But I think there is a lot of nuance being lost in the conversation -- because rape jokes can absolutely do that for some people but is that really how the majority of comedians are making the majority of rape jokes? I'd say that's not happening. And I'd say we really need to have a collaborative conversation about how comedians can, instead of re-victimizing some people in the audience, use their humor to punch the status quo in the eye.
There's always a list of successful rape jokes in stories like these, and they all seem to have one thing in common: successful rape jokes make rape culture the butt of the joke. Not the victim. Those jokes punch UP. Not down.
I don't expect Roseanne to side with Lindy West just because they are both women. I don't think women owe each other allegiance because of their inherent "womaniness" or whatever, especially when we talk about intersectional identities. Especially when we are having conversations within the context of mainstream feminism, which is often awful at intersectional analysis. Roseanne is vocal about her feminism, though, so it's absolutely fascinating to me that her response to Lindy West talking about rape jokes contributing to rape culture reads as so -- you know, I thought I was struggling for a word here but I'm really not -- fearful when it comes to comedy.
I hate to SAY it seemed like a fearful reaction. But it totally does. It's a fearful response, like comedians are afraid that something will be taken away from them or that if we have this conversation in a thoughtful way, they will somehow LOSE.
There's this cry of "CENSORSHIP!" as though a handful of people saying rape jokes aren't funny is the same thing as legislation making rape jokes illegal. Censorship is a system of official suppression of "unapproved" opinions. And I get that people mean it colloquially to indicate that they are feeling quashed. But feeling quashed and being censored are not actually the same thing.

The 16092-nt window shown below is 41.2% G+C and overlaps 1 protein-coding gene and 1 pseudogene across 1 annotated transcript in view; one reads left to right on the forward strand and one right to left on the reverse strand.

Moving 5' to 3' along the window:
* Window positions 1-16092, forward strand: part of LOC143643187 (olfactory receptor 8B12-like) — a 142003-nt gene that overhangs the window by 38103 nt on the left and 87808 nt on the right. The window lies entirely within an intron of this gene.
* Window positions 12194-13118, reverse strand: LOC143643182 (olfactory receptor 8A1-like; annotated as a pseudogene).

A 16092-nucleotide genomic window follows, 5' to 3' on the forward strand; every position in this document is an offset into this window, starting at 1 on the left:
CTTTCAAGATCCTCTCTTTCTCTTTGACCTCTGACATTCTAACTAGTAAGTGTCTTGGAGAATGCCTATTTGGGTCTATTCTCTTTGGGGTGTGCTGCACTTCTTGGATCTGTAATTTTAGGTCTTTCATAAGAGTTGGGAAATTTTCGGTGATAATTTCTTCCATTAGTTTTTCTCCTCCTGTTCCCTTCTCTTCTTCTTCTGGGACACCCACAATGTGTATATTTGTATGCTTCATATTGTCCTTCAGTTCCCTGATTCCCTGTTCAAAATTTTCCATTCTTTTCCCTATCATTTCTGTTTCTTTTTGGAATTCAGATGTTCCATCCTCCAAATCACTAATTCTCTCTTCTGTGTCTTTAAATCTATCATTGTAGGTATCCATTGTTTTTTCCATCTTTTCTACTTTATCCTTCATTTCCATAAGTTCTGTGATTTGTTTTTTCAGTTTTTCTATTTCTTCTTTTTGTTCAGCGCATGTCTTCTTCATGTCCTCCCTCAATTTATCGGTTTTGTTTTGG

Still, it speaks to the fear of censorship that comedians seem to have -- and because many of them do their business through making fun of those in power, I can understand that fear. It's the slippery slope argument, right? Censor them on this and suddenly their teeth are pulled, their claws are cut on all sorts of issues.
Except, again, no one is actually trying to censor them.
And I don't think we're going to get anywhere with this rape joke conversation until feminists recognize that comedians are afraid of having their power to get a reaction co-opted and until comedians recognize that "rape jokes aren't funny" isn't an effort at censorship. The two groups are speaking such different languages it's no wonder that they can't seem to find a common ground for discussion.
The Twitter exchange is ongoing -- but at one point Roseanne ironically tweeted that only UNFUNNY rape jokes should be disallowed. I don't want that to be the takeaway on either side, because I think both sides have some important things to say. I wish that comedians were more willing to consider their impact on our overall culture. And I wish feminists campaigning against rape jokes would take a more consistent and aware approach about freedom of speech and how comedy functions for some people. Rape jokes really are serious business.